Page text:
This website is made possible by readers. I may earn a small commission when you buy through the links in this article at no extra cost to you. Learn more.
If you've ever watched the 2002's Fuji TV's Lunch no Joou, you'd have constant flashbacks of fluffy omelette wrapped rice (or Omurice) topped of with the beautiful demiglace source. How could such a simple dish be so magical?
I've eaten my fair shares of omurice but none of them come close to the level of Kichi Kichi. Tucked in the back streets along Shijō Kawaramachi, this shop has taken the internet by storm with videos of the chef skilfully preparing the dish. I decided to visit it myself and find out.
With only 8 seats by the counter and a solitary chef (he had an assistant the second time I visited), Kichi Kichi is by no means your everyday restaurant. I ordered the Omurice Mini Course on my second visit, after finding that the omurice itself isn't quite filling enough for me. A serving of omurice here will set you back ¥2,500, but I gurantee you its well worth your money.
The charismatic chef speaks no English, but accomodates by his friendliness. Even with my giant DLSR filming his every flip of the pan, the chef gladly puts on a show. He winks at the camera while flipping the rice. He displays mad skills with the egg, carefully monitoring the temperature. Placing the egg on top of the rice, he cuts it open in front of you and reveals the fluffy insides. The three of us was like, “Waaaaaaa”. Topped with demiglace sauce, the dish tastes as good as it looks. The egg melted in your mouth and the demiglace sauce and rice combo will set a tastebuds fireworks. I savoured every mouthful, and wished for more. If you are a big eater like I am, I highly recommend getting the course. The soup, antipasti and the salad are to die for.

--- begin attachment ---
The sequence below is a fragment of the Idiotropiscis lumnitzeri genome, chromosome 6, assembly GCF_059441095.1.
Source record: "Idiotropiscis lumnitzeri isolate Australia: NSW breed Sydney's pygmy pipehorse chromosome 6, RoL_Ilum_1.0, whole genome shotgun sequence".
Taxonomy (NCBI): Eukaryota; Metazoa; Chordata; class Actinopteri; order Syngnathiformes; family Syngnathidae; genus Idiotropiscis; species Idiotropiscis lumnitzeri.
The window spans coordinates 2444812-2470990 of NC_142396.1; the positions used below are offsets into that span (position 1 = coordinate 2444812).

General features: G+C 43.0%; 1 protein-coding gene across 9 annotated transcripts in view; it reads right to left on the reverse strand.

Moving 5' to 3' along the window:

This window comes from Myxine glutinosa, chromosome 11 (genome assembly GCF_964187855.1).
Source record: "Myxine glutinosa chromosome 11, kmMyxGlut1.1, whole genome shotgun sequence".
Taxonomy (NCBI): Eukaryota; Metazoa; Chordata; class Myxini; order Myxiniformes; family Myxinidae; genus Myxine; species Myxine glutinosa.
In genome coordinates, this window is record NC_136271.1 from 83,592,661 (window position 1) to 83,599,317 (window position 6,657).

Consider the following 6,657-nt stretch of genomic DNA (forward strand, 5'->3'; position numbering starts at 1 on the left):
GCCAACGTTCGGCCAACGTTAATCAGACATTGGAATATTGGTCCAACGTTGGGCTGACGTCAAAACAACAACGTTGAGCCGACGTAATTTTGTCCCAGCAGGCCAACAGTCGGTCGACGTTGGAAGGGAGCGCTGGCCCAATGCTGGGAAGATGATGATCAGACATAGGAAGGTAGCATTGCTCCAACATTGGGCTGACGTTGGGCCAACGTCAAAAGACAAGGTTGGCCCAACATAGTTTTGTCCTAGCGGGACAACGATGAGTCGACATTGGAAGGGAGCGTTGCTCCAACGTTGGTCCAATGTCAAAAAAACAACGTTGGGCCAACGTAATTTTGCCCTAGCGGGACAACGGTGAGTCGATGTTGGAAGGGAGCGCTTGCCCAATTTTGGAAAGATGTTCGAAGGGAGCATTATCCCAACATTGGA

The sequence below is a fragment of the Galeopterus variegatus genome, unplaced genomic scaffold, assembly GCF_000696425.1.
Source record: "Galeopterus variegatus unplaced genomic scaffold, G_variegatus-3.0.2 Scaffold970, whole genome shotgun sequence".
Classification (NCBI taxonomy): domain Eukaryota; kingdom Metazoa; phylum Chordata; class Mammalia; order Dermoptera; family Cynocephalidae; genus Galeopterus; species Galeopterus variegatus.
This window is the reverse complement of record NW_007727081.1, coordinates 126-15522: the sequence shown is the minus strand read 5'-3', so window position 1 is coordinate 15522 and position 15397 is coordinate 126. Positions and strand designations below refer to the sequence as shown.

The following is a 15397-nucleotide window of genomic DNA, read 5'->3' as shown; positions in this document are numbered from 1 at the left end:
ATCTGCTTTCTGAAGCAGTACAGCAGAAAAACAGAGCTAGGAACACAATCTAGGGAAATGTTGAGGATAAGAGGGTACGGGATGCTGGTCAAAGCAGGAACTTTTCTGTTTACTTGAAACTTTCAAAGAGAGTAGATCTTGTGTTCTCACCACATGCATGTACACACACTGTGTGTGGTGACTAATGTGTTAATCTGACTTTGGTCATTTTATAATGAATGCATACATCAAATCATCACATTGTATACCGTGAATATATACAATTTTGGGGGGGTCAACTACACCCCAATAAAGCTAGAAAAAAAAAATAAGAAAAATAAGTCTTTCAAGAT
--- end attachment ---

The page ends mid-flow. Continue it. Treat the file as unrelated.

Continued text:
The chef explained that he knew about his internet popularity. But indirectly said that the real draw was actually the level in which he can cook his eggs to. Many chefs in Japan can cook an omurice the way he does it, but to get it to that level of perfection, only can you be considered a pro. Just like a photographer who takes thousands of shots and chooses the best one, making an omurice is the same, where practice and experience will get you to where he is.
If you are ever in this popular part of Kyoto, drop by with a video camera. You won't look back.